No brand is perfect. But given the major impact of fashion supply chains on people and planet, it’s important to at least have the intention and plans to continue to improve. Do they have goals on their website? Any plans that they share with the media, or consumers?

Krochet Kids told us all about their future plans. So did Everlane. Warby Parker — no answer and nothing available on their site. And finally Kowtow, who by committing to only use fair trade and organic cotton, has restricted their growth and made a sustainability commitment for the long run.

5. Fifth, and finally, will they get back to you / us / anyone?

When you ask a question — do they respond? And do they give you a straight answer?

After we emailed them this month, Everlane gave us a sit down with their founder & CEO. We had also reached out to them before with questions through various consumer channels, and had received responses — but not nearly as comprehensive as this. We appreciate this, but we also recognize that not everyone is afforded this kind of access. We hope they continue to strive to be as responsive to consumers as possible to attain this same standard of radical transparency.

Krochet Kids’ CEO and COO had a phone call with us after they answered our comprehensive survey. We were impressed with their brand, and especially with their willingness to share and open up to us.

Kowtow and Warby Parker both didn’t answer our repeated efforts to get in touch with them with our questions. That said, Kowtow has a ton of information about their brand and practices available on their website for anyone (not just supply chain dorks like us) to see. Warby Parker? Not so much.

So what did we learn?

In this day and age, with consumers buying products made by global supply chains, and with issues of human trafficking, child labor, worker abuse and environmental violations — the consumer should have a right to know how the product they’re paying for is made and be able to see the evidence to back it up.

And with brands like these, consumers should also know legitimately that the brand’s vision and proclaimed values match how they treat workers in their supply chain, and how they treat our planet. If you’re paying, you deserve to know.

So don’t get taken for a ride— keep searching, keep asking questions and tell your friends to ask, too. From our experience, you might even get to sit down with the CEO.

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*This story first appeared on New Co Shift

Levi’s Dreams Big to Lead Change in the Fashion Industry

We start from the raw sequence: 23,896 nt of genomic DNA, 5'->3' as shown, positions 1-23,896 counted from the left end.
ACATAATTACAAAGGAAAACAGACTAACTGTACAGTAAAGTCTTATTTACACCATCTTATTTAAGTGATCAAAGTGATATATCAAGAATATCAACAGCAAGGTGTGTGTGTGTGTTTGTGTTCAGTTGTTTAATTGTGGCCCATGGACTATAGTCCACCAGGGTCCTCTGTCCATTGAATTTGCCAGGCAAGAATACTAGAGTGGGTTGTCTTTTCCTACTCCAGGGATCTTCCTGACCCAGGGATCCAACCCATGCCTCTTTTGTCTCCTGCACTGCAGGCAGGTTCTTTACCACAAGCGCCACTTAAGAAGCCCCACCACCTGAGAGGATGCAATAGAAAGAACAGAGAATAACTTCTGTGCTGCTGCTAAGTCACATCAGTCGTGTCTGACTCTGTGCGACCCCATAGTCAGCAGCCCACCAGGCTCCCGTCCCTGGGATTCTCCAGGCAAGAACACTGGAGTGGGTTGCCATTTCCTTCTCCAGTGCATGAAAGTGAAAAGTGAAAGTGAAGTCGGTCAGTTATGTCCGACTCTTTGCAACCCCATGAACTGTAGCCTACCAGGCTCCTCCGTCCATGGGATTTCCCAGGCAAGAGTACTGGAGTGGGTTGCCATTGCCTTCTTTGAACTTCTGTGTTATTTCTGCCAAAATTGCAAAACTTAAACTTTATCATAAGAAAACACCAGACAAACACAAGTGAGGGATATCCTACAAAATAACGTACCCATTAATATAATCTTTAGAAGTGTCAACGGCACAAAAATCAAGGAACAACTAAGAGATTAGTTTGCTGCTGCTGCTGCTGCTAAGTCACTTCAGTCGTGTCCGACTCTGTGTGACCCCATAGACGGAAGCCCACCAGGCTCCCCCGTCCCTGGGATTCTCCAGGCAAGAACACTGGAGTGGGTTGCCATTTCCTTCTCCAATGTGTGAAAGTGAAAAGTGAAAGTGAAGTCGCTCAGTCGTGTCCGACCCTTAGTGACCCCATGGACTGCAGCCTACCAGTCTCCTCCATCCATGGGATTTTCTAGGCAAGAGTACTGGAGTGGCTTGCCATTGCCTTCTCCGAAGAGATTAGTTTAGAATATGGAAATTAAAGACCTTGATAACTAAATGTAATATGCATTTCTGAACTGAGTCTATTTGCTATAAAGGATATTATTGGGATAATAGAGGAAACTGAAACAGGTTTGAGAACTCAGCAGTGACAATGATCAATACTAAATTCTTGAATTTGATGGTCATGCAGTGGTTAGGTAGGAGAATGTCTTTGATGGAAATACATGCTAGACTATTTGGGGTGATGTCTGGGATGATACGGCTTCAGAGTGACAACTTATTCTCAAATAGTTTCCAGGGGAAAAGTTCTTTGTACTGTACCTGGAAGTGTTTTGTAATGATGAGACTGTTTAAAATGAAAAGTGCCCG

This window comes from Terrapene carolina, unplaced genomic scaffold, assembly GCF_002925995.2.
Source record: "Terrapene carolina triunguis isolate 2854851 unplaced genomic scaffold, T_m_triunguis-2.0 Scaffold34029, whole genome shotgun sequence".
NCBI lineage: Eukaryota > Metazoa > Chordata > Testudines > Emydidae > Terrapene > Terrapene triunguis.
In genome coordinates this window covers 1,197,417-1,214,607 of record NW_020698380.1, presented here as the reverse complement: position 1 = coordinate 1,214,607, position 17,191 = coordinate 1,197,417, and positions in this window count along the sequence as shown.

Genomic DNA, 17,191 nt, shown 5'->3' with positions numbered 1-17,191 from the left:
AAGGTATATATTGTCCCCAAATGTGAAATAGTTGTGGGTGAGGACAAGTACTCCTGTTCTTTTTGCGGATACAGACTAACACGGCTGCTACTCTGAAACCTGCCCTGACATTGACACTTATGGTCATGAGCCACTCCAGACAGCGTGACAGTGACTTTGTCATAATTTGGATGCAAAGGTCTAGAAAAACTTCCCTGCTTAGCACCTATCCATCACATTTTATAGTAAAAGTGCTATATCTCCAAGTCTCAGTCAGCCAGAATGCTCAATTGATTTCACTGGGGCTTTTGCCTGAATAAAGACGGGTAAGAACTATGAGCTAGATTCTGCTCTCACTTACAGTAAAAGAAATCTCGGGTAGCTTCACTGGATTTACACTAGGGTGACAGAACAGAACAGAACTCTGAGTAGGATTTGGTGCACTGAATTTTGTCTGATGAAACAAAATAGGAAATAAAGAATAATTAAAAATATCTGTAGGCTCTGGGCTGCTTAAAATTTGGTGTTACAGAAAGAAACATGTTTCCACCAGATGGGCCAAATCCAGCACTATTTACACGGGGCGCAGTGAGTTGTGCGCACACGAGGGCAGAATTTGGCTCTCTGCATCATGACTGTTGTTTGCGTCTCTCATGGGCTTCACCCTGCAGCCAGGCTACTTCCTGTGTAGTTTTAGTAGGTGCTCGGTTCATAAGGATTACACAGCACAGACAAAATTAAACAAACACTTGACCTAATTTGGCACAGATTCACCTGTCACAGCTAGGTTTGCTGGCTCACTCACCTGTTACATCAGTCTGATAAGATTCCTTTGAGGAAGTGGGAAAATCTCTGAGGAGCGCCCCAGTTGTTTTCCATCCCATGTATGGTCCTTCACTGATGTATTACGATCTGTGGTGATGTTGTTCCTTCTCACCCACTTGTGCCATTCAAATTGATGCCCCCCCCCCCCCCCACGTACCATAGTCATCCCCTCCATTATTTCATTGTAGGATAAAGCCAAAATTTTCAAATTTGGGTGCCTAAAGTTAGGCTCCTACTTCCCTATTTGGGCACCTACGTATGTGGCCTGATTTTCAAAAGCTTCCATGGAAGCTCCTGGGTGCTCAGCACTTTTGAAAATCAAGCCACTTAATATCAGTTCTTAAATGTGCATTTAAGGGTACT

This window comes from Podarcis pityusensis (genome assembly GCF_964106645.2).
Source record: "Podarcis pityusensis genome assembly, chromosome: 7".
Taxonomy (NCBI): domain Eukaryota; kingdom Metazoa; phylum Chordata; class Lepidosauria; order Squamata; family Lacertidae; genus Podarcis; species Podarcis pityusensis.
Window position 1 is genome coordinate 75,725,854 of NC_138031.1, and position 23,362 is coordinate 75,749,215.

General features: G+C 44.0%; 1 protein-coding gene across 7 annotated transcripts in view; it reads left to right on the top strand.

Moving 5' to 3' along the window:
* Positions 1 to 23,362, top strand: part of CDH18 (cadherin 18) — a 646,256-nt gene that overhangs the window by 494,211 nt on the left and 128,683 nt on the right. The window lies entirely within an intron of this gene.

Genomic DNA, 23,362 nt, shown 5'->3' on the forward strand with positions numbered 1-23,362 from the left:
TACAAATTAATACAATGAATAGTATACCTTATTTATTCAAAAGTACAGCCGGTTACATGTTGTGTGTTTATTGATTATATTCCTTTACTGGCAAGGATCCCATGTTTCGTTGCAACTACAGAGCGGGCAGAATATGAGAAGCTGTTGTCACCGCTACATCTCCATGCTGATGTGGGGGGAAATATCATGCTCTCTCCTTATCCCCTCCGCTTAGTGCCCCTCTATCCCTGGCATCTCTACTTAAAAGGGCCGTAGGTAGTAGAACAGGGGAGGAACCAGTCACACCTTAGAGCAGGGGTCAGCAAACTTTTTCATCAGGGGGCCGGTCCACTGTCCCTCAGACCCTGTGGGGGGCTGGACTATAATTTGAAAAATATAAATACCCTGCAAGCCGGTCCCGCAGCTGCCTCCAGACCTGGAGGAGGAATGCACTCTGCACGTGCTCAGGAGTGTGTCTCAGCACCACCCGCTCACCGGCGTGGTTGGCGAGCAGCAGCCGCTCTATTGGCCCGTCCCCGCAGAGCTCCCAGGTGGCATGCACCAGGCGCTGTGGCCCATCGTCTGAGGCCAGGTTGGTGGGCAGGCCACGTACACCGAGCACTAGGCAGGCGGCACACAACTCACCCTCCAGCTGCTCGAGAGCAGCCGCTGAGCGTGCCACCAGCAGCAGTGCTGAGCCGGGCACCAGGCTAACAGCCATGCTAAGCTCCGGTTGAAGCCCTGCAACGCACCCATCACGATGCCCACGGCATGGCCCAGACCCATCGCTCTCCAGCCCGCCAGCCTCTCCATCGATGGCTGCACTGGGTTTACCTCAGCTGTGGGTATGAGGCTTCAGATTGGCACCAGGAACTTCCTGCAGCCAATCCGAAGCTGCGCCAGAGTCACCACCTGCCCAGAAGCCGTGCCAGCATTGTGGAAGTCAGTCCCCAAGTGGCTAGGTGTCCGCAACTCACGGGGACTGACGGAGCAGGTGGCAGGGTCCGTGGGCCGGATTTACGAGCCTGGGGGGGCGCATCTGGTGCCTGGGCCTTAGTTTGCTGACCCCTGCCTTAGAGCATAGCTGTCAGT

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By 2025, the world’s oldest jeans brand will make all of its products from 100 per cent sustainable cotton as part of an ambitious plan to “close the loop” on its supply chain.

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Levi’s plans for 100,000 factory workers to be enrolled in its Worker Well-being programme in 11 countries, representing 60 per cent of its production volume. Image: Levis Strauss

Levi Strauss is dreaming big to close the loop on its manufacturing supply chain, and is looking to revolutionise the apparel sector with ideas that could shakeup the conventional notion of a fashion brand.

By 2025, the world’s oldest jeans brand plans to manufacture all of its products from sustainable cotton.

So in just eight years, the family-run US$4.5 billion firm will use less cotton sourced from cotton fields to make its famous 501s, relying instead on old clothes from people’s closets.

There is just one minor obstacle, though. The technology to turn worn cotton into a quality material that looks like denim hasn’t been invented yet.

But Michael Kobori, the vice president of sustainability at Levi’s, is the optimistic sort. “Anything is possible,” he tells Eco-Business.

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Michael Kobori, vice president, global sustainability, Levi Strauss

Currently, just a fraction of all the cotton Levi’s uses comes from recycled sources, with the rest coming from virgin cotton. To raise the ratio of recycled material will depend on innovations in science.

Recycling cotton involves first chopping up the unwanted clothes. This degrades the quality of the material, so only a limited amount can be used again to make new garments.

Levi’s is working with the technology sector to find a solution, and in May last year announced a venture with Seattle-based tech firm Evrnu to produce the first jeans made from regenerated post-consumer cotton waste.

A prototype was made from five discarded cotton t-shirts, and with 98 per cent less water than virgin cotton products.